“He’s a crazy nut, isn’t he?” Keaton said Monday of Stephenson.
But Stephenson, who is retiring after 28 years, points out that Keaton hasn’t taken office yet.
“We have custody of the records and evidence and a lot of things, and so the only people who can have access to the working area in the clerk’s office are people who work in the clerk’s office, nobody else,” he said.
Keaton said Stephenson complained to the Cobb Sheriff’s Department after it granted her access to the clerk’s office, a department of 100 employees with a budget of $5.2 million.
“I didn’t know it was a problem until Jay pitched a fit about it and accused me of inappropriate behavior,” she said.
“He told the lieutenant that my job didn’t start until Jan. 2 and that until then it was his office, and he wanted no one to have access to that office,” Keaton said. “When he figured out that we were going to be bringing basically our own team in, and he had a bunch of people that were retiring so I didn’t see why it mattered anyway. He just is sour grapes, what can I say? It’s extremely petty.”
Keaton said it boils down to the fact that Stephenson didn’t want her to succeed him.
“He’s upset because I won the election,” she said.
Yet Stephenson, who dismissed Keaton’s comments as wholly inaccurate, said he tried to make the transition seamless, providing her with account numbers to the various banks in which the office does business and working with Keaton’s deputy clerk-elect, Kimberly Carroll, to order new stationery. He also set up a series of one-on-one meetings between Keaton and his three division managers. Stephenson said for the first meeting, Keaton didn’t bother to show up. For the second meeting, she showed up 45 minutes late, didn’t apologize and refused to answer the division manager’s questions, he said.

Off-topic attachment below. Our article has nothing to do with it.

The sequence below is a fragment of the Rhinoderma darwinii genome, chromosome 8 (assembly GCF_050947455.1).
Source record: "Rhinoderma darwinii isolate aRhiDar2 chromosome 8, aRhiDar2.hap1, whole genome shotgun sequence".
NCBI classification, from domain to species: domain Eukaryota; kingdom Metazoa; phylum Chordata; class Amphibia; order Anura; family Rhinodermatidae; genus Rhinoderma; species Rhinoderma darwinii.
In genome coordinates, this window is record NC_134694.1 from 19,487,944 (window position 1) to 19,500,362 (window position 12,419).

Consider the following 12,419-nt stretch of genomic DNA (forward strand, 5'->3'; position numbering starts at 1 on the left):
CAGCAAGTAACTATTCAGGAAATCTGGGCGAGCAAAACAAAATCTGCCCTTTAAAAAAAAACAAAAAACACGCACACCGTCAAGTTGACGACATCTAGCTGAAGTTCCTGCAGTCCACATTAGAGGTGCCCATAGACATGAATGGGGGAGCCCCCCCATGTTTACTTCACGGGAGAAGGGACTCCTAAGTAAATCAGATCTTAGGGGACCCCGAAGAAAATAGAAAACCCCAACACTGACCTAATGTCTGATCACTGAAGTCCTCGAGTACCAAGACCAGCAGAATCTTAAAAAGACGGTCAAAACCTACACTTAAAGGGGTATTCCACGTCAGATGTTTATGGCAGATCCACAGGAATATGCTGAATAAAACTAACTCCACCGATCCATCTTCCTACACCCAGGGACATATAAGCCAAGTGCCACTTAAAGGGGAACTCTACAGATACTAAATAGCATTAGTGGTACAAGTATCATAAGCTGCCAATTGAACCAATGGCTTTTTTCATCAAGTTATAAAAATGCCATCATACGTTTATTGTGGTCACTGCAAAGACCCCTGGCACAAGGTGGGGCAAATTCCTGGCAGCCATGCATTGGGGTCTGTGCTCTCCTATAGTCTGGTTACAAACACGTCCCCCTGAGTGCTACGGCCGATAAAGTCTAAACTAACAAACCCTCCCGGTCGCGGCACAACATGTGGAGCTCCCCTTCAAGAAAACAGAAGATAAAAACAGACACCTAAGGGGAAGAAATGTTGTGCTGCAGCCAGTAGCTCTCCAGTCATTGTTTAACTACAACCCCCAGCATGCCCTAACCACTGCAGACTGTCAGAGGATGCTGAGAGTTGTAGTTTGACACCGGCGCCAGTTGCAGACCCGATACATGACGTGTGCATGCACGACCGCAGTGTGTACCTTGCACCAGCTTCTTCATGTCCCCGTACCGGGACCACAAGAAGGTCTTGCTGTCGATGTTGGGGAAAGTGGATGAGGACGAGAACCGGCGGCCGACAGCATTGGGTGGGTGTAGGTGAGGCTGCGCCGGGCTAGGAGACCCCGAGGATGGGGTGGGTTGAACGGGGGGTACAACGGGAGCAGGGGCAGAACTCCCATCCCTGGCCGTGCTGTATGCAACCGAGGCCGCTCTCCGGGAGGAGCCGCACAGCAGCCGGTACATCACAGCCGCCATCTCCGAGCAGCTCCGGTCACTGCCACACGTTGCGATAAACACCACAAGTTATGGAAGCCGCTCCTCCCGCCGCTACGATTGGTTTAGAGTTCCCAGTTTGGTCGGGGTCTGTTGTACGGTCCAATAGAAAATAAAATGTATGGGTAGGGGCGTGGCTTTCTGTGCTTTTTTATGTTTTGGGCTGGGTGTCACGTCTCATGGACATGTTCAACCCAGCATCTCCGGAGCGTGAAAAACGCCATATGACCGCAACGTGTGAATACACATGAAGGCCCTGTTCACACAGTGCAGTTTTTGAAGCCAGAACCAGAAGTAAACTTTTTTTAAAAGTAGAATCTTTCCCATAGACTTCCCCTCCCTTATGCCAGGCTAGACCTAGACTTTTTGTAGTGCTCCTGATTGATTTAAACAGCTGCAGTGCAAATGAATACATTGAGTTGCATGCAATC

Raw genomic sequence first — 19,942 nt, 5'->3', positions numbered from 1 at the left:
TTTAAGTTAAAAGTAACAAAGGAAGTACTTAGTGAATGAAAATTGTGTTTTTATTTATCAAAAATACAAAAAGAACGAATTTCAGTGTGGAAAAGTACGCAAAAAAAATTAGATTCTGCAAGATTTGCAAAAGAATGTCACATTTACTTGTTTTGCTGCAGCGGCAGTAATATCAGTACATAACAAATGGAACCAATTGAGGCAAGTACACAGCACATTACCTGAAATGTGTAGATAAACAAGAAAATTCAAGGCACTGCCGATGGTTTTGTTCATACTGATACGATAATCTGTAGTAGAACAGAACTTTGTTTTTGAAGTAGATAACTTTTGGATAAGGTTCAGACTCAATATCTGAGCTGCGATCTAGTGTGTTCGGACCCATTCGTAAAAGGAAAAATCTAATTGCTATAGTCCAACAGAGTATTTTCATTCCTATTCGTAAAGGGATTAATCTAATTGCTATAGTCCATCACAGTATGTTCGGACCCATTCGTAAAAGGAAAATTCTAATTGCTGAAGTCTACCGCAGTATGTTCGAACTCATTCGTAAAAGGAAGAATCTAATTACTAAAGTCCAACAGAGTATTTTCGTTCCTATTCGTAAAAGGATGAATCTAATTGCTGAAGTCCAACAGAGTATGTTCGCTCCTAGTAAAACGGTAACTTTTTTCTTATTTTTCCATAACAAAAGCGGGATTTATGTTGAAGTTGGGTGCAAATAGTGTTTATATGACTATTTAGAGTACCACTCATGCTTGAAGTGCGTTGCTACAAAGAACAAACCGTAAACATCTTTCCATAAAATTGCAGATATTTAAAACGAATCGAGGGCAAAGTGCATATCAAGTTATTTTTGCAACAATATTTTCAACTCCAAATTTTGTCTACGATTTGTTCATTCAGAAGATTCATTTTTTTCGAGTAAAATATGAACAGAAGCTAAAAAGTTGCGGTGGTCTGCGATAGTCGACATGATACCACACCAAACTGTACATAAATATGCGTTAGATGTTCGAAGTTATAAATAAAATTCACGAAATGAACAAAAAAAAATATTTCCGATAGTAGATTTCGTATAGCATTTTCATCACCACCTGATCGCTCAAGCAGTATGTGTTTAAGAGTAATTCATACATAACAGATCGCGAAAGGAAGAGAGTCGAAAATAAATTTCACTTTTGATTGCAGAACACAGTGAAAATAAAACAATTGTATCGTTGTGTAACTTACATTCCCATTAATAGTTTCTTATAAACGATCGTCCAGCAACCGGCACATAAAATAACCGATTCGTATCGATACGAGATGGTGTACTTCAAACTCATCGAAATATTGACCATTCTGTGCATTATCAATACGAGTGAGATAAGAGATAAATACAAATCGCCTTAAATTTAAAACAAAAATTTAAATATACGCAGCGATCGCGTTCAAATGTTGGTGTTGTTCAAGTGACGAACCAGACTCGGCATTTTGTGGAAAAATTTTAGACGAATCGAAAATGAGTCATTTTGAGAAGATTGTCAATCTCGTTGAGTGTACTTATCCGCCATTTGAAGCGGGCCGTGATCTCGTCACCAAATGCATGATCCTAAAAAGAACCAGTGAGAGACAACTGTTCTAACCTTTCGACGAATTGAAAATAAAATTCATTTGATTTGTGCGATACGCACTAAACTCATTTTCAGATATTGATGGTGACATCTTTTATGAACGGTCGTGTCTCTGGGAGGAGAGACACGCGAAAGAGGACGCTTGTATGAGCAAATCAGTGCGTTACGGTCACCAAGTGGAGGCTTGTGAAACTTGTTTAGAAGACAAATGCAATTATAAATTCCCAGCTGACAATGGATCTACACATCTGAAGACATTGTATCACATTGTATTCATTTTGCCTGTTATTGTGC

The two have different management strategies, he said.
“She sat there and told me ‘this is a political office, and I’ve got a team that helped me during my campaign, and that’s the team I’m going to bring in to help me run the office,’” Stephenson said. “That’s the old-style, Chicago way of running an office. You bring in your buddies. My take on the office has always been that it’s a public office here to serve the public. The only person I brought in with me when I got elected was my chief deputy. We do hiring based not on who’s your friend or who you support in a political race, but on the question of ‘can this individual do the job we need done or not?’”
Stephenson said that on Friday, Keaton told the staff that if they liked him or her campaign rival, John Skelton and his chief deputy clerk, Elva Dornbusch, they could leave now, he said.
“It’s created a terrible situation in the office with the staff because they divided up into groups, and you’ve got the group that’s Rebecca’s friends, and they know they got a job, and they’re all happy. You’ve got another group, and that’s their job working in the clerk’s office, and they’re worried about whether or not they get to keep it, and then you’ve got the third group are the people who know they weren’t going to have a job with Rebecca, and that’s primarily the management staff,” Stephenson said.
For her part, Keaton says that while employees who work in the clerk’s office do so at the clerk’s pleasure — “There are no contracts,” she said — she only intends to hire six to 10 new employees, some of whom will fill positions from people who have retired.
“I told Jay from the beginning that I had no intention of coming in and wiping everybody out,” she said. “I thought we had an understanding of that, but he just gets so wild-haired.
“If you say anything to him, he’s so irrational he just blows up,” she said. “He’s unstable.”
“I said, ‘You know what? You’re hurting no one but your employees because I can’t even tell the folks who are not going to be coming back … to give them enough time to look for other jobs, because I’m afraid if I do … they’re going to sabotage the office. They already are.”
Stephenson wonders how Keaton can run the office without the combined 130 years of experience the management staff has.
“She’s run several different races over the last 10 or a dozen years,” Stephenson said. “She got real good at campaigning, and she won an election. She ran for judge, she ran for state court solicitor, she ran for clerk. She won. I think now it’s dawning on her that she has to figure out how to do the job.”
Keaton said she’s shared her frustration with Cobb Board of Commissioners Chairman Tim Lee.
“It’s a mess, trying to work around all of it and talk to employees secretly and have them call me secretly and after hours,” she said.
Lee said he does not intend to step into the fray.
“It’s an elected official and an official-elect with different thoughts about how the transition should occur, and it’s my hope that they will be able to work together and be able to make it as smooth as possible for the employees and citizens of Cobb County,” Lee said.
As clerk, Keaton will receive a base salary of $109,425.